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Pennsylvania Lawyers and New Jersey Lawyers of Stolee and Associates
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    Estate Planning

Why Do I Need A Will?

One of the most important legal decisions each of us face is to decide how our assets will be used after death and who will benefit from them. Unfortunately we never know when we might die; but we can take steps to insure that our loved ones are not faced with legal uncertainty upon our demise. This can be accomplished through a carefully drafted Will.

A Will is a legal document that determines the disposition of your estate and addresses other items that help put your affairs in order after you die. Estate planning is not just for the wealthy and the few; in fact, every person over eighteen years of age should have a Will providing for the disposition of their home, money and other assets upon death. Even if you have limited assets, the Will can and should be used to give directives upon your death, such as naming a guardian for your minor children and an executor. Sadly, statistics indicate that about 70% of Americans die without a Will (referred to as dying Intestate).

What Are The Benefits of Having A Will?

  • Provides an opportunity to take care of your loved ones after your death
  • Enables you to name legal guardians for your minor children
  • Provides for the distribution of your assets according to your wishes
  • With proper planning, a Will can protect assets and minimize estate taxes and probate costs
  • Permits you to establish a legacy without giving up your assets
  • Helps prevent disputes between loved ones
  • You decide how and when your children will receive their inheritance
  • You choose who will be the Executor of your estate
  • Provides for gifts to charity or charitable causes.

What Happens If I Don't Have A Will?

State law dictates how the Estate will be divided in all instances of death without a will. Without a Will, your money and possessions will be distributed according to a formula fixed by law. This fixed formula will not take into account any special needs of any individual or family member. This also means that your spouse may have to share your assets with other family members. Additionally, dying without a Will could mean that your minor children will be placed in the care of a guardian appointed by the court, rather than someone that you would have chosen to raise them. That is why it is so important for you to  legally declare your intentions in a valid Will.

Why Do So Many People Die Without A Will?

There is no good reason for not having a Will. Procrastination is most likely one of the principal reasons people die without a Will. Other common excuses for not having a Will include:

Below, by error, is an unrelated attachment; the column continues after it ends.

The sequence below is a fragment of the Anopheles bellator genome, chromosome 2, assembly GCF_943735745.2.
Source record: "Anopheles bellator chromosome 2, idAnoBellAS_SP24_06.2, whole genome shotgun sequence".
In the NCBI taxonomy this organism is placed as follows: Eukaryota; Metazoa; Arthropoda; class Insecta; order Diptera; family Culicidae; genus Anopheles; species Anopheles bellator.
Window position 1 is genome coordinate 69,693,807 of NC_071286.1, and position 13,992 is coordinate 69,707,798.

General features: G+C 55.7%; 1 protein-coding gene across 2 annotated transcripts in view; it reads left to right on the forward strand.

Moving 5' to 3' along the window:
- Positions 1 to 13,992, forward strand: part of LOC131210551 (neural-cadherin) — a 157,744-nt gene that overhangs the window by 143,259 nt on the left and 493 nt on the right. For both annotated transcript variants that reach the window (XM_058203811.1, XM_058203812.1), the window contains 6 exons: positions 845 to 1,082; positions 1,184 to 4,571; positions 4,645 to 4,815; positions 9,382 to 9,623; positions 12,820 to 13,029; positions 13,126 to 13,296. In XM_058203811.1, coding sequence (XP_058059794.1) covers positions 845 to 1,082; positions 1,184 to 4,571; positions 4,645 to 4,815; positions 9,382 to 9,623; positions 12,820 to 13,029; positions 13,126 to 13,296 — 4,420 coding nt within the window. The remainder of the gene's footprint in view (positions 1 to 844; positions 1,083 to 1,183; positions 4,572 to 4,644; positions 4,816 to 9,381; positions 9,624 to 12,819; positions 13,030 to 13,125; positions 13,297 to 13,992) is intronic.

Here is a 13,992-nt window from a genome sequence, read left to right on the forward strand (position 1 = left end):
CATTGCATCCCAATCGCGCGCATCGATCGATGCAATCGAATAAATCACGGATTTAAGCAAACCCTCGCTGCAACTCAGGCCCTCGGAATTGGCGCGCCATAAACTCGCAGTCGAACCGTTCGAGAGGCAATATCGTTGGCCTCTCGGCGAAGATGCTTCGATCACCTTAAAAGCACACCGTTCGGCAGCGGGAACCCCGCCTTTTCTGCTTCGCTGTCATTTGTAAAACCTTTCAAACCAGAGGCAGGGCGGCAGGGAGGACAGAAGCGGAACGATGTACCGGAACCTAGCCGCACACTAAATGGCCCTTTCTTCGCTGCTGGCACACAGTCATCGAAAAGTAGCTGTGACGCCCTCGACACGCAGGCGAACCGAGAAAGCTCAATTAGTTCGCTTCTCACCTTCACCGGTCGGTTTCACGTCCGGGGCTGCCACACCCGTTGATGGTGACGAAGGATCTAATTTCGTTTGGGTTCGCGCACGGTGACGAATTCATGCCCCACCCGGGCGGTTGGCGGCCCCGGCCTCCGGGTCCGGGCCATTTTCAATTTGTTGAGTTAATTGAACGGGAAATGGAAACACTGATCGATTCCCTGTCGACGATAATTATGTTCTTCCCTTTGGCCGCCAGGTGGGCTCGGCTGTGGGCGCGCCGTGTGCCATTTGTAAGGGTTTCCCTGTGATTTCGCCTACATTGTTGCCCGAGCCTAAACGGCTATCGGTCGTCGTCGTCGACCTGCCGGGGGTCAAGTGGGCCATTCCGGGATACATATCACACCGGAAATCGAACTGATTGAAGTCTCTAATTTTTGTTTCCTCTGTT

• I can't afford the cost to have an attorney draft a Will
  • I don't want to contemplate death
  • My estate is not large enough for a will
  • I don't need a Will, my family will get all my assets
  • The Court will distribute my assets automatically and equally to my family
  • I'm too young, I'll get a Will when I get older
  • Only people with children need a Will
  • Creating a Will is to difficult because of family conflict

Is Estate Planning Expensive?

Not necessarily. Small or modest estates that do not require extensive tax planning are very affordable and can usually be done on a fixed fee basis. Most Americans can achieve affordable estate planning that is tailored to their specific needs. Larger estates dictate more planning for asset preservation; accordingly, they are generally billed on an hourly basis, rather than a fixed fee basis. We offer affordable fixed fee estate plans that not only includes a Will, but will also includes the other essential estate planning documents: Durable General Power of Attorney, Health Care Power of Attorney and  Advanced Health Care Directive (Living Will). To learn more about affordable estate plans click here.

How Often Should I Update My Will?

You should review and update your Will whenever there is a significant event or change in your life or in the lives of those impacted by your Will. These include:

  • Changes in your marital status
  • Changes in where you live
  • Changes in persons you want to receive your property
  • Changes in your wealth
  • Changes in tax laws

Regardless, it is always a good idea to review your Will periodically to insure that it still reflects your wishes.

Contact us today to further discuss your estate planning needs.

Stolee and Associates is licensed to practice law in Pennsylvania and New Jersey, although we help individuals nationally, with the help of our network of law firms in other jurisdictions.